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“Can you see anything?” Henry Carter was asked in 1923 as he peered into King Tutankhamun’s tomb. “Yes,” he replied, “wonderful things.” This column explores other wonderful things—intriguing artifacts or technologies that give insight into coastal cultures.
On a cloudy afternoon in January 1779, British explorer Captain James Cook watched as the Hawaiian chief Kalaniʻopuʻu and his attendants arrived in outrigger canoes for a formal meeting at Kealakekua Bay. The chief, a man in his late 40s or early 50s, was dressed for the occasion in a spectacular cloak made of tiny scarlet- and saffron-colored bird feathers, a garment so soft and sumptuous that it seemed to be made of velvet. As Cook walked ashore to pay his respects, Kalaniʻopuʻu gracefully tossed the rich cloak over the explorer’s shoulders as a present. Then he placed a feather helmet on Cook’s head, and laid “5 or 6 other cloaks, all exceedingly beautiful,” at Cook’s feet, as one of the British officers later noted in a journal entry.
The cordial relations between the two men quickly deteriorated, however, and angry islanders took Cook’s life after some of his crew shot and killed a Hawaiian noble. But the feather cloak that Kalaniʻopuʻu wore to the meeting and gave to the explorer is preserved today at Te Papa Tongarewa, the national museum of New Zealand, along with the feather helmet thought to have been presented to Cook. Such feather garments, says Marques Hanalei Marzan, a cultural resource specialist at the Bernice Pauahi Bishop Museum in Honolulu, were vivid symbols of the power held by Hawaii’s chiefly class. Kalaniʻopuʻu’s cloak, for example, bore feathers from about 20,000 birds. To acquire such huge quantities, a chief “had to have a large land base,” Marzan says.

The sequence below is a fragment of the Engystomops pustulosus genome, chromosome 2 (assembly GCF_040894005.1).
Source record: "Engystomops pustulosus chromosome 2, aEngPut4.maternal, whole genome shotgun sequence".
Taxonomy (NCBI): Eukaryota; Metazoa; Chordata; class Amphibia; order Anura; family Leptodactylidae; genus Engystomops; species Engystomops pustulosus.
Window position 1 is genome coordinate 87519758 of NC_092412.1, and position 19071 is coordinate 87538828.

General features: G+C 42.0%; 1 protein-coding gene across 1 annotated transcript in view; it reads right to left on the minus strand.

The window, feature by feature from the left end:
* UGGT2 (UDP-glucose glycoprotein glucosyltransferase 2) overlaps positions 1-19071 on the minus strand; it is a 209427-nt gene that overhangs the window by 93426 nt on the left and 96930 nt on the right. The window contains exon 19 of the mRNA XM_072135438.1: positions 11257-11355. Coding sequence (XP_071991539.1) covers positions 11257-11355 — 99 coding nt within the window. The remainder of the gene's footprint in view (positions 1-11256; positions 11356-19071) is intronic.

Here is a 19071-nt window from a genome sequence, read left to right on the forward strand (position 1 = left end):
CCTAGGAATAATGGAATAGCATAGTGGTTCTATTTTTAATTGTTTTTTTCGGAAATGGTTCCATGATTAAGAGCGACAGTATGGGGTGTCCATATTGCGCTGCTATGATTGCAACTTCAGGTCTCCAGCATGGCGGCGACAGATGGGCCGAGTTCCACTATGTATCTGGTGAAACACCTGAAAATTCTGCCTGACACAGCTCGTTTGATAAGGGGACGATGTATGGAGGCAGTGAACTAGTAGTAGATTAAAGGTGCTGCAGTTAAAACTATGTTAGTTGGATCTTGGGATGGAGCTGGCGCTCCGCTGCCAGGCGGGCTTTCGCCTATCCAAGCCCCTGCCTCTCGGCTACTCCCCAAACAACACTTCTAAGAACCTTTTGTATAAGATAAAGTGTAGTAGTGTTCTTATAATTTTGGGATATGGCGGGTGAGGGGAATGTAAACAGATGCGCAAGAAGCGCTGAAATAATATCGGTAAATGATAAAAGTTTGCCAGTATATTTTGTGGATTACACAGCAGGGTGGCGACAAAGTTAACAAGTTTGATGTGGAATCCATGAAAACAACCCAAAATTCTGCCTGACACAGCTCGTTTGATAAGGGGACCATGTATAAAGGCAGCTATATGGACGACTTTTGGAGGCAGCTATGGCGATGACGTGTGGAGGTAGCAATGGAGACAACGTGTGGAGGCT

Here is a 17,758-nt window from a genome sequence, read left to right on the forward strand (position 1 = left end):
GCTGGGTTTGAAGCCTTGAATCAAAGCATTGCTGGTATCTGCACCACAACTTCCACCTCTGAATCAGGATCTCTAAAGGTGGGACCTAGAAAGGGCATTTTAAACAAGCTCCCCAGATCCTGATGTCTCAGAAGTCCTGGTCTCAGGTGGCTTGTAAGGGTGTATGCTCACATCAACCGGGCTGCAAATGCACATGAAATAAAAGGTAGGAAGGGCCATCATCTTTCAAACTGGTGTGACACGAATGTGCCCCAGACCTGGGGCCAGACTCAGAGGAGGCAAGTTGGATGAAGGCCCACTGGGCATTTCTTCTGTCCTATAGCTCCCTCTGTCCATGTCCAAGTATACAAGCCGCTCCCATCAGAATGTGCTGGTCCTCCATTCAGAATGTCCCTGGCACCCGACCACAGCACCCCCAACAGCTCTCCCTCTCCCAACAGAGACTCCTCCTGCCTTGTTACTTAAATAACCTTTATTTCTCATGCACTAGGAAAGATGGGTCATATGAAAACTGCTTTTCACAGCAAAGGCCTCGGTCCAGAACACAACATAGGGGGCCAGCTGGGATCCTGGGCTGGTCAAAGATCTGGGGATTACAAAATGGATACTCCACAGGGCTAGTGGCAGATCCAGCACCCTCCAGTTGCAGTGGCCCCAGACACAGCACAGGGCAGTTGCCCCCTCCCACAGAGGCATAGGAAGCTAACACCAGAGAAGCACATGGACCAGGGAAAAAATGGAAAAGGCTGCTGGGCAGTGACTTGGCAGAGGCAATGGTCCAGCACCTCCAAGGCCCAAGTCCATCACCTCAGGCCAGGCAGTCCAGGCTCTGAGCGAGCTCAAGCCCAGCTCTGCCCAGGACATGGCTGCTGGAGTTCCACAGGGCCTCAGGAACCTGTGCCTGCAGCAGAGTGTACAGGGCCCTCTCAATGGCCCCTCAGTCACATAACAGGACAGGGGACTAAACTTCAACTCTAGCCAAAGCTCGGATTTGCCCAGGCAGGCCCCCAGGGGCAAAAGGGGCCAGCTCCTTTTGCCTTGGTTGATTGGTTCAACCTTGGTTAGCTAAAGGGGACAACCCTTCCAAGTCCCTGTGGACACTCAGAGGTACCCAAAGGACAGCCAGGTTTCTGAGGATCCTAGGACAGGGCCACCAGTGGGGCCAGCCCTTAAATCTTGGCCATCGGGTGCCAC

Later observers marveled at all the labor that went into the making of the feathered regalia of Hawaiian chiefs. In the early 19th century, American art collector and newspaper editor James Jackson Jarves described a yellow cloak belonging to Kamehameha, the chief who eventually united the Hawaiian Islands. The garment was made entirely from the yellow feathers of the now extinct Hawaiian mamo (Drepanis pacifica), a dark-colored bird that possessed only a small number of sunny yellow plumes. As Jarves noted in a newspaper article in 1839, “not less than a million dollars’ worth of labor was expended upon [this cloak], at the present rate of computing wages.”
The skills of several different specialists were needed to construct a chief’s feather cloak. First there were the bird catchers, who knew how to find and trap brightly colored forest birds such as finches and honeycreepers. They set up fine nets to snare the birds in the air or dabbed a sticky substance on branches and lured them to the trees by imitating their calls. Sometimes, the catchers plucked only a few feathers of their prey and released them. Other times, they killed and ate the birds, and took all the feathers.
For the cloak itself, fiber specialists first created a mesh backing that resembled the nets that traditional Hawaiian fishermen employed to capture schools of deep-sea fish. Then feather workers patiently assembled small bundles of half a dozen or so feathers, and tied each bundle to the netting. “They would determine the color, design … and attach the bundles of feathers, one by one,” says Marzan. So precious were the finished cloaks that they were often given names and afforded chiefly privileges.
The feather cloak that Kalaniʻopuʻu gave to Captain Cook was taken to England after his death, and it passed into the hands of a series of collectors. One of them, Lord St. Oswald, eventually donated the cloak to the government of New Zealand. But today, negotiations are underway to return this treasured garment to its Hawaiian homeland. If successful, Hawaiians may one day witness the return of this feathered treasure. “The cloaks have so much energy associated with them,” says Marzan. “And they continue to teach and inspire us.”